11. Ward, D. (2016). Microbiology and infection prevention and control for nursing students.
  12. Wilson, J. and Loveday, H. (2019). Infection Control in Clinical Practice. 3rd ed.

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Infection Prevention And Control. (2022, February 17). Edubirdie. Retrieved December 1, 2022, from https://edubirdie.com/examples/infection-prevention-and-control/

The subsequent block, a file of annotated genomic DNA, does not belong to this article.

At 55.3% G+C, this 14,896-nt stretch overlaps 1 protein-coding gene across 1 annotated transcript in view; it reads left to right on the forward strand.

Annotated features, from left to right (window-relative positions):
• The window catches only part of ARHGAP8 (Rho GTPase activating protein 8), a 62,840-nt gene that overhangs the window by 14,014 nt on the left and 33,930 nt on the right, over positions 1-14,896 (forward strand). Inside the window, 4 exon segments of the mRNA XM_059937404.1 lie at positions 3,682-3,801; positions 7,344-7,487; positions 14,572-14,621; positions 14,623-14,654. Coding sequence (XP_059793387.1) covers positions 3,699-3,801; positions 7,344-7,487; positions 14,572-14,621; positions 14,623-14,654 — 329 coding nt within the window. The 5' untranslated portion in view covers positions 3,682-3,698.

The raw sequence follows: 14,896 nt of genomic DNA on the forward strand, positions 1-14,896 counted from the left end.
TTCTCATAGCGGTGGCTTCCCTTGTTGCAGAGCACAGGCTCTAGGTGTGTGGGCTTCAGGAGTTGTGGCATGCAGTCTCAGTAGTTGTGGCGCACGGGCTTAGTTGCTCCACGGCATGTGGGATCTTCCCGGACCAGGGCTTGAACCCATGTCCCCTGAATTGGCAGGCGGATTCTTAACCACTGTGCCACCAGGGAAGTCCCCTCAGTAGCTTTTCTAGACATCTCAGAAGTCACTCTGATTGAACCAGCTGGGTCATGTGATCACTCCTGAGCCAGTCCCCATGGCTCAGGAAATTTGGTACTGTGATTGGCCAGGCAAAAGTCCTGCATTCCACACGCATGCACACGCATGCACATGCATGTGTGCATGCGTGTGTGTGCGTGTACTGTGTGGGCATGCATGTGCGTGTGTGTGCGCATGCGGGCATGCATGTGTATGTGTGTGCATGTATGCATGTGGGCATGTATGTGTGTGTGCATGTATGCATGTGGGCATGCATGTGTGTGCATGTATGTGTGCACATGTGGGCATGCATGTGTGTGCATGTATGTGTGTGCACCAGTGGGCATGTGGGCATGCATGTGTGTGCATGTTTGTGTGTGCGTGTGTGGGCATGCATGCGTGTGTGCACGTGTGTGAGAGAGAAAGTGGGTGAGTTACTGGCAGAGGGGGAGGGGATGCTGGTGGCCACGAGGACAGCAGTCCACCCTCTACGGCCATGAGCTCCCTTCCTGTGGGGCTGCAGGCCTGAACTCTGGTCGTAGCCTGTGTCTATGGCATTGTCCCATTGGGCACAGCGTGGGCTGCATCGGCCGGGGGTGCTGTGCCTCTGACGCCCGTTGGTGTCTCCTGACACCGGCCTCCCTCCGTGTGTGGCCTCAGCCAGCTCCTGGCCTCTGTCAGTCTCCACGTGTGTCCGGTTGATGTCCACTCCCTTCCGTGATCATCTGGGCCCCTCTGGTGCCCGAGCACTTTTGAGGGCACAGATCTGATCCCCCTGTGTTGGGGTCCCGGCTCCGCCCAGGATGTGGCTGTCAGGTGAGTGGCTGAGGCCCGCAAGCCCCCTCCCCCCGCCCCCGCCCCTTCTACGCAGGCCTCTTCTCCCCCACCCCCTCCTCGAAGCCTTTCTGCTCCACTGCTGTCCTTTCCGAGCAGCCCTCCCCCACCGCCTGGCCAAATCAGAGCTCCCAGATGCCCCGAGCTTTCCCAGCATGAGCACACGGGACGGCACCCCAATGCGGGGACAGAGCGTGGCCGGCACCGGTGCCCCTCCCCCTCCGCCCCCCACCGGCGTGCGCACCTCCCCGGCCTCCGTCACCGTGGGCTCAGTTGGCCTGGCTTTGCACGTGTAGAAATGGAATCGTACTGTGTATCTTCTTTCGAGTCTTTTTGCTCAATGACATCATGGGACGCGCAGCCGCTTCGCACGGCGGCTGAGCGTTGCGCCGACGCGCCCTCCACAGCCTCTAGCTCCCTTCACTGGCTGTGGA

“Infection Prevention And Control.” Edubirdie, 17 Feb. 2022, edubirdie.com/examples/infection-prevention-and-control/
Infection Prevention And Control. [online]. Available at: <https://edubirdie.com/examples/infection-prevention-and-control/> [Accessed 1 Dec. 2022].
Infection Prevention And Control [Internet]. Edubirdie. 2022 Feb 17 [cited 2022 Dec 1]. Available from: https://edubirdie.com/examples/infection-prevention-and-control/